Colion Noir YouTube Video

This is 100 percent on point


He is so terrific and on point. We are lucky to have him on our side.


Children’s Firearms and Safety Fundamentals by the USCCA is a great course to bring to the elementary schools. In July my grandsons ages 17,13 and 10 all got certificates in Young Adults and Childrens Gun Safety Training and Familiarization. They enjoyed the class and their parents were happy I took them to the class. If anything I feel confident that this training will definitely prevent tragedies from happening in their household and in the future make them responsibly armed citizens.


I follow him on YouTube every day. He is a font of wisdom. I do take issue with the use of “stupid” to describe the anti 2A folks.

There’s a difference between being ignorant and being stupid… For me, an ignorant person is someone who makes the wrong decision or a bad choice because he or she does not have the proper facts. If you give that person the facts and the proper information you have alleviated that ignorance, and they make the right decision. (Daryl Davis)

This circles back to teaching the young so they are no longer ignorant!


Yep makes perfect sense. But because of the fact it makes perfect sense the government will reject it as activism, indoctrination.


If you keep people ignorant, they are easier to scare and influence.


I have no idea how. Without watching the video, I know that if I went to the local gun store/range, the majority of the people there would have their finger on the trigger most of the time the gun was in their hand…regardless of where it’s pointed. I’d also fully expect to be flagged by at least one muzzle if it was a public range without an RSO or if it was a public outdoor DNR range with an RSO.

Perhaps we need the 4 rules to be required to graduate high school


And when the anti-rights people do have the facts and still make the “wrong” decision, are they then stupid or deceitful or both? :sunglasses:


Actually they would be all for it but first they need to make it their idea and have a heavy investment in it.


Appreciate the post. Good topic.

I imagine the fear or resistance are those who think it will create more danger.

But I think it will increase safety, it makes sense to me. Resonated with me for the behavior we see at ranges sometimes, the accidents we hear about, but mostly - personally, the learning curve we experience and accidents which have come close to or have happened within our own circles, that hits home.

Realistically, might take a Bill, state. Then federal – though I know that’s asking a lot.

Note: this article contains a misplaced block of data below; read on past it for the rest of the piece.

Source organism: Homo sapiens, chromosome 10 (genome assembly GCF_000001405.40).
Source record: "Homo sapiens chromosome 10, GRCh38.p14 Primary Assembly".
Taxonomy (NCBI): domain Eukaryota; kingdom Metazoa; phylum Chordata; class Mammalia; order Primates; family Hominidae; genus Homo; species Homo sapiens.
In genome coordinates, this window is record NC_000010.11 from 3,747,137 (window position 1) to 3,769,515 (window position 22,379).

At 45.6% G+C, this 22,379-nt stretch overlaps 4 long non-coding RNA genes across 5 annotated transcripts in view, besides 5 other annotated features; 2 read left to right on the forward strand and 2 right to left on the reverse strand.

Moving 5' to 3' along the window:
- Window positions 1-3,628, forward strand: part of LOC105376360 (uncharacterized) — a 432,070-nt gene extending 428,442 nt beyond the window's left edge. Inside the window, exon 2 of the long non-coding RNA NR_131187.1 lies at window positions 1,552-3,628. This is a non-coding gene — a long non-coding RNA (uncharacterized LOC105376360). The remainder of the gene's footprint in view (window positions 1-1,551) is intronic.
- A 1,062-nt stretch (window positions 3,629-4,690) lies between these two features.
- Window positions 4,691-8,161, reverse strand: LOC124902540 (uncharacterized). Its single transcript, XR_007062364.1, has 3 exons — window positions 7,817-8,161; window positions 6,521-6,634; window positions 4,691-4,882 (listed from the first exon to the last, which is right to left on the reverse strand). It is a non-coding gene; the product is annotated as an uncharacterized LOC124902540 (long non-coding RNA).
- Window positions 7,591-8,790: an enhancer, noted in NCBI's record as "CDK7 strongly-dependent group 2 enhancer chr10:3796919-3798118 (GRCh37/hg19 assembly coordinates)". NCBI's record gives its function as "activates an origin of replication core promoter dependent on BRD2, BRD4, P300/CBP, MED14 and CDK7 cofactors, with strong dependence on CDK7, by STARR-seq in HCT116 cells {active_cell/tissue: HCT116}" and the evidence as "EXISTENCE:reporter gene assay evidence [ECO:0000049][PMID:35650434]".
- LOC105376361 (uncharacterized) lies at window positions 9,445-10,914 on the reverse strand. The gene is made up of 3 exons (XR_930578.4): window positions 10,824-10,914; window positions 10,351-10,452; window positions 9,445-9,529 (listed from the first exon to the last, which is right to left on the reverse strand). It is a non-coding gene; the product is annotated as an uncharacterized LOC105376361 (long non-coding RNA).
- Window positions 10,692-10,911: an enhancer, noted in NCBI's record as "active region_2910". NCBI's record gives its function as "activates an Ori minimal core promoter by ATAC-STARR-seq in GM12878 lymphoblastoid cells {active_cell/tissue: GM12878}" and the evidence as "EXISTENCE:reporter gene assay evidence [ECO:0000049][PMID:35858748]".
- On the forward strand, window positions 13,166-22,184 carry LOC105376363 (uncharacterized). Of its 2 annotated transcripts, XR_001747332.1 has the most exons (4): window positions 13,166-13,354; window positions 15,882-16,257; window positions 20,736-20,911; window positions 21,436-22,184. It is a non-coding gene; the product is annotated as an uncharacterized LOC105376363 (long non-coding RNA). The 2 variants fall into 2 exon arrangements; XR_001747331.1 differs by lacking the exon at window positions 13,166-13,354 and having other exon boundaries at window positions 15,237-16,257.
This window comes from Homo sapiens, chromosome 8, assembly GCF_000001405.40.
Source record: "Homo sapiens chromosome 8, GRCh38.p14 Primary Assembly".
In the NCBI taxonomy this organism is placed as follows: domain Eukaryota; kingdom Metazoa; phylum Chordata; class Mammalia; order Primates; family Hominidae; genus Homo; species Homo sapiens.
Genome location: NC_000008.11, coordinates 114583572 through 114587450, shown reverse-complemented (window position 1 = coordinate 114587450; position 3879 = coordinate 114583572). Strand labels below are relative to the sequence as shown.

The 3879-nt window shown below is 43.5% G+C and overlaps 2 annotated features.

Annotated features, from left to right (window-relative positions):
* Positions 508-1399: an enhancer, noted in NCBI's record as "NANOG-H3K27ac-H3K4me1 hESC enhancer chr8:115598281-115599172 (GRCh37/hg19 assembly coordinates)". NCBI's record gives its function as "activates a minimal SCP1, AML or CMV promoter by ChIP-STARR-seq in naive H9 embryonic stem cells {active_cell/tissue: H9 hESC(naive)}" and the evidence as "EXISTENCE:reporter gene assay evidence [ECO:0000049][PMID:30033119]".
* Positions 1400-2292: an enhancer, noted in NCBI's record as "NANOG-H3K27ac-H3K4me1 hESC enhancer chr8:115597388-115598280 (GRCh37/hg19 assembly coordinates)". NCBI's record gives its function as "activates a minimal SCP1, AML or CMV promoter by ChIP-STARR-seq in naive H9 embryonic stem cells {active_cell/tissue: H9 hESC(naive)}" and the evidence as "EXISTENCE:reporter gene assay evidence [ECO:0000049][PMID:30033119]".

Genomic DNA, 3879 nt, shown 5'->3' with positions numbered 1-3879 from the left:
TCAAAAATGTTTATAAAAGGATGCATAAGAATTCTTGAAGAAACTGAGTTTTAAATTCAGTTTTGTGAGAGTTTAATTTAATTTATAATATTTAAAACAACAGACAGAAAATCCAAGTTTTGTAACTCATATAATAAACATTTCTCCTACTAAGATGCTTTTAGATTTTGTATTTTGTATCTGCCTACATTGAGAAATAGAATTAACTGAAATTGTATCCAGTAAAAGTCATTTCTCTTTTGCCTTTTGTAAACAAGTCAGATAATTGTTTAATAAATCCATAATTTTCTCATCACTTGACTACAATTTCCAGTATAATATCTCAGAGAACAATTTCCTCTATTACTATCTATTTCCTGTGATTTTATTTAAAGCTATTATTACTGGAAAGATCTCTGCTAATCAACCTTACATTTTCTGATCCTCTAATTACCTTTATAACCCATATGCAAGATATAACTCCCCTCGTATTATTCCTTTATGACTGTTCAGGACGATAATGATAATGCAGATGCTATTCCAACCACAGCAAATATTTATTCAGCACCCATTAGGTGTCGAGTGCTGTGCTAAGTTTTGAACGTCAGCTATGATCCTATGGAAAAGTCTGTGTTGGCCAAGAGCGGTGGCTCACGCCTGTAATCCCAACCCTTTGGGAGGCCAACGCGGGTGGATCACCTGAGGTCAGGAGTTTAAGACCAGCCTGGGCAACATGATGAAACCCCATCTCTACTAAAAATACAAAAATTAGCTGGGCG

I’ll sign that petition.


Willful ignorance is built on the deliberate avoidance of evidence that doesn’t match one’s existing beliefs. This can be a defense mechanism as it allows us to create a world we feel safe in, akin to confirmation bias.


This is one of those times I think the answer is in the question.
Why wouldn’t they want everyone to understand the basics of firearms operation and safety?
perhaps if we re-write the question as the answer.

They wouldn’t want everyone to understand the basics of firearms, operation… and safety.

From their point of view, everyone understanding firearms isn’t safe, it’s dangerous.


What Colion says is true, but I worried he was on the path of hyperventilation.

So, how can individuals fix this lack of basic firearms education? One solution is to run for a position on your local school board and change the curriculum. Or, recall the board members who oppose firearms education. Running for office is a painful endeavor as is spearheading a recall effort, but merely complaining about the lack of firearms education won’t change anything.


@Mark697 :The work you suggest on the school board, as well as other public offices is, I think, key. I think that is why the opposition to rogue school boards has suffered quashing efforts supported by higher government. They know, because they are using it, that formative educational years are very important and go a long way to shaping the future. The parents who have braved the reprisals to affect change are important people who should be honored for that work.
Unpleasant as they have wrongly made it, that is a line were the stand necessarily needs to be made.

When I was young it was hunters safety and the boy scouts.

I respectfully disagree with the valueless nature of complaining, or, viewed another way, voicing a different viewpoint and highlighting why that viewpoint has merit.